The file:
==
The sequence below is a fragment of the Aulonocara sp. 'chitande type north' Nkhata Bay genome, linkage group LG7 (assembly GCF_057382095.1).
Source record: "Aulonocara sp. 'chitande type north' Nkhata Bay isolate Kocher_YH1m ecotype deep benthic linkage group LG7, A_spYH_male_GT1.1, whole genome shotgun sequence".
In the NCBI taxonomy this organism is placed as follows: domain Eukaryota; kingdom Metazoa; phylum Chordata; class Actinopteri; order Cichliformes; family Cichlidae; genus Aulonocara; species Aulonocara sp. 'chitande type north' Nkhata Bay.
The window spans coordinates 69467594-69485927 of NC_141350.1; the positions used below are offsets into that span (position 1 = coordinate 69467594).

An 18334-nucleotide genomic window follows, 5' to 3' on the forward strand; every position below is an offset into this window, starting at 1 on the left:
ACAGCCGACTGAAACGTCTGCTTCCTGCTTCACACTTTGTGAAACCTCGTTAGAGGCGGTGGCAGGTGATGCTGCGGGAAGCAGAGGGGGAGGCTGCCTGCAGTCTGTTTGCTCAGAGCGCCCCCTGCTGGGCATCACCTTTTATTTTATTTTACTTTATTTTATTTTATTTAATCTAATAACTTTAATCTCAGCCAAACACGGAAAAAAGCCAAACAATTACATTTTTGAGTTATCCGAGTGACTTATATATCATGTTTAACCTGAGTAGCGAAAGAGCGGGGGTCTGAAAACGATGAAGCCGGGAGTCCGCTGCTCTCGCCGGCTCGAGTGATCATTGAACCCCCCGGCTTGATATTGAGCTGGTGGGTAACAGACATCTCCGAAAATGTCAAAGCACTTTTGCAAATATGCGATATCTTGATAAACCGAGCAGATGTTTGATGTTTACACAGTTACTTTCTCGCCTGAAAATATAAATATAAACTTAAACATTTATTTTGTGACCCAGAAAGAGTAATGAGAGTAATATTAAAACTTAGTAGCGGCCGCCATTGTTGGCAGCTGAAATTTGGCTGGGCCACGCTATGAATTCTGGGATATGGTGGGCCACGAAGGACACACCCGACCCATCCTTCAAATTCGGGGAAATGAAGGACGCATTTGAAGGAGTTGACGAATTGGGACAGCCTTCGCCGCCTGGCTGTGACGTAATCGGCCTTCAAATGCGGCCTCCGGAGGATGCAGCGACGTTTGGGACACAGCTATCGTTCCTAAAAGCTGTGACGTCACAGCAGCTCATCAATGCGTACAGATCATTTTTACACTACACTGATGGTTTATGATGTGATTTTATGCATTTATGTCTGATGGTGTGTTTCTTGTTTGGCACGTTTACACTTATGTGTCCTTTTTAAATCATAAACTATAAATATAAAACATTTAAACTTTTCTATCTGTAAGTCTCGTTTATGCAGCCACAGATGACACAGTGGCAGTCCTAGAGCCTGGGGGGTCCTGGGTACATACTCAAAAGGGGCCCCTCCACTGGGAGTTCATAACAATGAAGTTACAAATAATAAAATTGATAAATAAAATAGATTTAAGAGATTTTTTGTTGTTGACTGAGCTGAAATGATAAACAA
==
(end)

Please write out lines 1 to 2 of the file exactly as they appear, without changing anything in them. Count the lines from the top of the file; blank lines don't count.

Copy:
The sequence below is a fragment of the Aulonocara sp. 'chitande type north' Nkhata Bay genome, linkage group LG7 (assembly GCF_057382095.1).
Source record: "Aulonocara sp. 'chitande type north' Nkhata Bay isolate Kocher_YH1m ecotype deep benthic linkage group LG7, A_spYH_male_GT1.1, whole genome shotgun sequence".